The foreign ministry said Tuesday it has expressed concern about the US government's plan not to issue visas to students enrolled in online schools and programs and to ban those students from entering the country.
"The government has been seeking consultations (with Washington) through its diplomatic missions in the US to minimize the impact on Korean students by conveying our concerns about the plan," a foreign ministry official said on condition of anonymity.
On July 6 (local time), US Immigration and Customs Enforcement announced a plan to stop foreign students from staying in the country if all of their classes go online in the fall semester in a bid to contain coronavirus infections.
The US immigration authorities also said they will not issue visas to students enrolled in schools or programs that are fully online for the fall semester nor will it permit those students to enter the country.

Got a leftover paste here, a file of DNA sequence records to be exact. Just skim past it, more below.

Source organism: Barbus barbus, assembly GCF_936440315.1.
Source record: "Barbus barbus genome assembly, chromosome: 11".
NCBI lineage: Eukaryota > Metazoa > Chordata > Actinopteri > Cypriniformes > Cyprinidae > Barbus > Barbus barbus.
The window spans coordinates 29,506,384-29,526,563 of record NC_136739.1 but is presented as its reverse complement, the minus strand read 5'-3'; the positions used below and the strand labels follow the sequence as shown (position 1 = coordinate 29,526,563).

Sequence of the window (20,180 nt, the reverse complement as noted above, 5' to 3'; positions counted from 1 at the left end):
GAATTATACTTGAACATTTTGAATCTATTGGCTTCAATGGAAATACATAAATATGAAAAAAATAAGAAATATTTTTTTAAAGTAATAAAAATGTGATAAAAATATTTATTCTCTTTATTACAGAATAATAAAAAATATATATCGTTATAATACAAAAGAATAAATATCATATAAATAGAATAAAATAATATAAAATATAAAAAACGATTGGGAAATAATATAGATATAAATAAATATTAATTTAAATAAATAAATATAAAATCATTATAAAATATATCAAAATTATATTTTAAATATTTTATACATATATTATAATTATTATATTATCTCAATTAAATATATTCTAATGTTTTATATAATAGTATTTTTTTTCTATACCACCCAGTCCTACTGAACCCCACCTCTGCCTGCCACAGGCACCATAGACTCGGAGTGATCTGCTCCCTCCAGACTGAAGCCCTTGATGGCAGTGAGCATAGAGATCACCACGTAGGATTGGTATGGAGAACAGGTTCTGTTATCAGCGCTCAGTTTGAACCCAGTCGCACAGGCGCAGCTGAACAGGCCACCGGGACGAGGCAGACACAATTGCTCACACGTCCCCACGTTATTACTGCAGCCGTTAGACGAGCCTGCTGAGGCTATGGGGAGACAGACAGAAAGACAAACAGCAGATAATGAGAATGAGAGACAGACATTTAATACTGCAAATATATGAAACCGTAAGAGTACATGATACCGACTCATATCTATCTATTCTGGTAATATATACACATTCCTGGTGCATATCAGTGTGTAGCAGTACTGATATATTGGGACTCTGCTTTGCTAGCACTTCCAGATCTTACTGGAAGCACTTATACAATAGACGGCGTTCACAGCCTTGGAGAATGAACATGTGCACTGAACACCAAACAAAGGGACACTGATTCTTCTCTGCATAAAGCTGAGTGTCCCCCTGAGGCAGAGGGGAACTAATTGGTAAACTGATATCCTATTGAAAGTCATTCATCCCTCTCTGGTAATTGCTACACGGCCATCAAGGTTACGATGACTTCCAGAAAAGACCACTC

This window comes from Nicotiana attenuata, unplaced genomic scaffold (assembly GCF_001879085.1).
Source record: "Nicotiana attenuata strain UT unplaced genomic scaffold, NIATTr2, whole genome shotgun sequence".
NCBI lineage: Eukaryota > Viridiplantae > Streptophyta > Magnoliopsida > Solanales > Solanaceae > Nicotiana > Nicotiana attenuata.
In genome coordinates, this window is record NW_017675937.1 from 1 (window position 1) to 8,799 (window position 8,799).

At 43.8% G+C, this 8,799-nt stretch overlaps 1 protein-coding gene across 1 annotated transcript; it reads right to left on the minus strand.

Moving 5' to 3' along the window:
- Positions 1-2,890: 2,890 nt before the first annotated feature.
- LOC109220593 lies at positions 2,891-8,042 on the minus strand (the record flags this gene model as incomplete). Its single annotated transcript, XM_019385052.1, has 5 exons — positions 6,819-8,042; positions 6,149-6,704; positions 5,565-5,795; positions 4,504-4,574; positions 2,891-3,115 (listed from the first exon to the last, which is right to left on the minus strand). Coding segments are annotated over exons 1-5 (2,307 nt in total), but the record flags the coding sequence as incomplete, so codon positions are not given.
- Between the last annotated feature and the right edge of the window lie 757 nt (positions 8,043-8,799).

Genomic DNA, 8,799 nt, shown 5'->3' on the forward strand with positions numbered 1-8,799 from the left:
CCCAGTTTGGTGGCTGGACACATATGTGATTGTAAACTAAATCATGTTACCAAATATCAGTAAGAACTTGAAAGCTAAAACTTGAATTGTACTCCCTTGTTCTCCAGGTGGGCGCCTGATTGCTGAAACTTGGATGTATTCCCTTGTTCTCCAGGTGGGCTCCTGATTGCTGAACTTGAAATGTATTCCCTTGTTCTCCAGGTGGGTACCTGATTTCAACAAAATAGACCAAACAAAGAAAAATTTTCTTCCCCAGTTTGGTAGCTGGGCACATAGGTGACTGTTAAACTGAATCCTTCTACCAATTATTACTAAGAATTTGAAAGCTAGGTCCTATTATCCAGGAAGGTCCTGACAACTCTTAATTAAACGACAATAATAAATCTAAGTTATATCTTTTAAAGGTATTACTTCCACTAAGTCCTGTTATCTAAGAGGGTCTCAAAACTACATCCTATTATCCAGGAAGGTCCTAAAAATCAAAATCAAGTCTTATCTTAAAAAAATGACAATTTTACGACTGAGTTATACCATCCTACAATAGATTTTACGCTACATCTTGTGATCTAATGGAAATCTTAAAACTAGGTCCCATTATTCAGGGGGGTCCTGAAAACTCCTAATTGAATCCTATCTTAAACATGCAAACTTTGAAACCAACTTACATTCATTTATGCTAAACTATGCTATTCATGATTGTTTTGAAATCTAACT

Defying the US government's plan, US universities, including Harvard University and Massachusetts Institute of Technology, filed a lawsuit against the plan on July 8. The suit is to be handled by the federal district court in Boston.
The lawsuit was followed by a petition supporting it, submitted by 59 universities in the US to the court.
The petition reportedly included a case of a South Korean student of Chicago DePaul University, who was kept from entering the US at the airport because he did not sign up for classes.
"The foreign ministry has been looking into the case," the official said. (Yonhap)